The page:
For a 1-litter jar: 30 dkg water
    1.5 dkg salt
    3 dkg sugar
    8 dkg 8% vinegar

    Clean jars in hot water. Put some slices of carrots, some fresh dill, some onions (cut in pieces if you have bigger ones), mustard seeds, and a bay leaf to the bottom of each jar. Then put cleaned cucumbers into to fulfill the jar tightly. Add 1clove, 2 pcs all spice, and 3 pcs black pepper into each jar. Combine water, vinegar, salt, and sugar in the quantity according to the number of jars and bring it to boil. Then pour the hot liquid over cucumbers to the very top of jars. Close with lids tightly. Sterilize in water till all the cucumbers change their color (they look like sterilized). Not longer as they could be overcooked then and not crispy. Remove carefully (it’s hot! ) and let it cool upside down on a kitchen towel. It’s because when you turn it the remaining air inside goes up through the liquid and sterilizes as well. When cold, cucumbers are ready to be eaten, but you can store them as long as you want. Opened jars are recommended to be kept in the fridge. (When any lid is loosened during sterilizing, you can close it better and put it back to sterilize for several mins more.Or you can put it into the fridge and use it as the first.)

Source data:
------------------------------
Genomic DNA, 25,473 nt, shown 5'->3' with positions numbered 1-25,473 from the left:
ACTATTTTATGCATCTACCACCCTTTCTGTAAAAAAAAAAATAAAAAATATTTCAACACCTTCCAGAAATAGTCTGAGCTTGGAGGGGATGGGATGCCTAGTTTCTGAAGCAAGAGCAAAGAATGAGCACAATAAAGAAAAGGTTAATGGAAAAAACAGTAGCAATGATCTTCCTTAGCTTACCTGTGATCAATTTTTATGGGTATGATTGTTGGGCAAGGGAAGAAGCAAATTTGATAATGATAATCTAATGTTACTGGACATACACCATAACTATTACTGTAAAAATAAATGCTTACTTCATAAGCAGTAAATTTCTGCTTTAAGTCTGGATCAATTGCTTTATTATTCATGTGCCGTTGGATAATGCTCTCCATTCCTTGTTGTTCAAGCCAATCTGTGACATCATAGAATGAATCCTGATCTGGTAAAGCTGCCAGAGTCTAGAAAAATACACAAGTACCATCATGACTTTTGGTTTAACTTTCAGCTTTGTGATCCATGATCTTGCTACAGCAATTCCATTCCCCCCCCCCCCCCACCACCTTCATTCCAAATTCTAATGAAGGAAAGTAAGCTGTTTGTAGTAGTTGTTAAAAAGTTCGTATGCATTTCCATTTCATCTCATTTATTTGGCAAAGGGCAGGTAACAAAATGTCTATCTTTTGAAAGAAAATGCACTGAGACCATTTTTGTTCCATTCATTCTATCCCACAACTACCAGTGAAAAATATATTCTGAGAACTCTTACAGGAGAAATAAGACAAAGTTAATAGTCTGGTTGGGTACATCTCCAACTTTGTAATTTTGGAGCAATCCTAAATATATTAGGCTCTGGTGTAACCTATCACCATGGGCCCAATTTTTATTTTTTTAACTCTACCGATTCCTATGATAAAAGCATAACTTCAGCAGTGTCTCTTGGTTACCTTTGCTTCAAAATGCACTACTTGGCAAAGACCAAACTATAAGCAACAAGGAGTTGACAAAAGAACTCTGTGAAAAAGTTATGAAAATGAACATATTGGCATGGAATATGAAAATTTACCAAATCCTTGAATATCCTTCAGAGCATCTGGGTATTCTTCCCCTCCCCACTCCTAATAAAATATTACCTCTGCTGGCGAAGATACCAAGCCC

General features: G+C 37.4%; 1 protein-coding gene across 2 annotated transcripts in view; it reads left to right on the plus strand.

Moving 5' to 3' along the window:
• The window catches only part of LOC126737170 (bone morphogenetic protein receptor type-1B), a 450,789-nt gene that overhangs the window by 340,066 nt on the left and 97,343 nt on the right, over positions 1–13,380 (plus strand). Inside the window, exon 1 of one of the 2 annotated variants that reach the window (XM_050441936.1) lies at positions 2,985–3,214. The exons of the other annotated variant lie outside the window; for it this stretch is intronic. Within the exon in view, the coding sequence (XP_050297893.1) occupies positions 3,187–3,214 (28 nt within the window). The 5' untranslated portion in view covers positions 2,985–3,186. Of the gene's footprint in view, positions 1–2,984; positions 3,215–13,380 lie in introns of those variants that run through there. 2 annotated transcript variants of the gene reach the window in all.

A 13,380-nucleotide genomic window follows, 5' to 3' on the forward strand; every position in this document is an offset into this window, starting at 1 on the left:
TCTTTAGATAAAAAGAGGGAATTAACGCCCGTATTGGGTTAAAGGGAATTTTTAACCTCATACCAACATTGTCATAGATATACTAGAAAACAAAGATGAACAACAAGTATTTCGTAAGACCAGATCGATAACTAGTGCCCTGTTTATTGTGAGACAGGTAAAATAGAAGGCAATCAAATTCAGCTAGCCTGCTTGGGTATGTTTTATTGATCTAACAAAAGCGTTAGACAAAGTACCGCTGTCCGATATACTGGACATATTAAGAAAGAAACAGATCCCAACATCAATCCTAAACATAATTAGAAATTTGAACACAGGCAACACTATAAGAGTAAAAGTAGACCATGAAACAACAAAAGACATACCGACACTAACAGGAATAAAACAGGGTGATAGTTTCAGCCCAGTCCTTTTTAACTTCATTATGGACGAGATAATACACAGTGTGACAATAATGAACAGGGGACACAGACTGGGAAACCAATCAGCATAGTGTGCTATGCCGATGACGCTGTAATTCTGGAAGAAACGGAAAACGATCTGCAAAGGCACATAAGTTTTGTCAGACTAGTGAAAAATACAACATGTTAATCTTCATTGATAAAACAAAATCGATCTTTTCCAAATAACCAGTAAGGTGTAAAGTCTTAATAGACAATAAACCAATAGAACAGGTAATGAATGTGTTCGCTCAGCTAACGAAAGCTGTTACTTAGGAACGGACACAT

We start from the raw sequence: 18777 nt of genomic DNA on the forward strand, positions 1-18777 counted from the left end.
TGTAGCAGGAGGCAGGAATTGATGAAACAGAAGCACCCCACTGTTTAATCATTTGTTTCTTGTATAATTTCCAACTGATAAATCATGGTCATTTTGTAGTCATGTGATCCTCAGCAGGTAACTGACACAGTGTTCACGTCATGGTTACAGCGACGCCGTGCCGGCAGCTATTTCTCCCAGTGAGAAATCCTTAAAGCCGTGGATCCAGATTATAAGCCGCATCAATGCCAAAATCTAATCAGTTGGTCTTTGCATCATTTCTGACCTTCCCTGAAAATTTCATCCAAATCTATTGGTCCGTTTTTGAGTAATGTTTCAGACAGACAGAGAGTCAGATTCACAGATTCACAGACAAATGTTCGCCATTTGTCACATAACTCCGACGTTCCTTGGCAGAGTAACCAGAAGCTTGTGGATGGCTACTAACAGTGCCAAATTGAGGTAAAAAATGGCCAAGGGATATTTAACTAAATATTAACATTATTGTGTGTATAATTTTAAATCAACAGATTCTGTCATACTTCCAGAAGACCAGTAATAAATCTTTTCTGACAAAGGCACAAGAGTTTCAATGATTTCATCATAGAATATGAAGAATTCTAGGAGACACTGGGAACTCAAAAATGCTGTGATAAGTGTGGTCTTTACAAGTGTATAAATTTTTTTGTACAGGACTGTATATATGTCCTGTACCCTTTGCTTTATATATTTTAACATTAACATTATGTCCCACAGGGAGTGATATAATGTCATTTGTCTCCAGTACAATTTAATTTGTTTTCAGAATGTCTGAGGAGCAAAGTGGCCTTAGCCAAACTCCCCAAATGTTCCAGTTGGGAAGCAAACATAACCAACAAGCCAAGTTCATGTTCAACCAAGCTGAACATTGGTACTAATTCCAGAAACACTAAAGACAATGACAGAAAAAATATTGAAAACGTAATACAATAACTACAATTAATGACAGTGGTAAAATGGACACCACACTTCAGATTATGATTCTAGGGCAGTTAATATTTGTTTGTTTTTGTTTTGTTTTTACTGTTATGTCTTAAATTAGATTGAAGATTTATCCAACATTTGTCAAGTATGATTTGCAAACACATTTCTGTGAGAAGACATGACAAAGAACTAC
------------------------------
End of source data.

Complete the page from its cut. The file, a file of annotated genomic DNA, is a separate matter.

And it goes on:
Sorry for my English, not a native speaker. :)

  6. Suze says

    If you think your cucumber my be bitter, cut of 1/2 inches on the stem end, rub the two cuts together, the white foam that comes out, is the bitterness. Never have another bitter cucumber.

  7. Susan says

    Yes, Suze, so nice to hear I am not the only one who knows the eliminate-the-cucumber-bitterness-trick, which I learned in Italy years ago. It included the instruction to rub the cuts together in a circular motion. My dad, the scientist, was skeptical that there was anything sound about this method, but he never ate a bitter cuke at our table.

  8. Joan says

    Can cucumbers that turn yellow be pickled? We live in Copake and were away on vacation. Picked a 5 gallon bucketful of yellow cucumbers. Is it too late to do anything with them??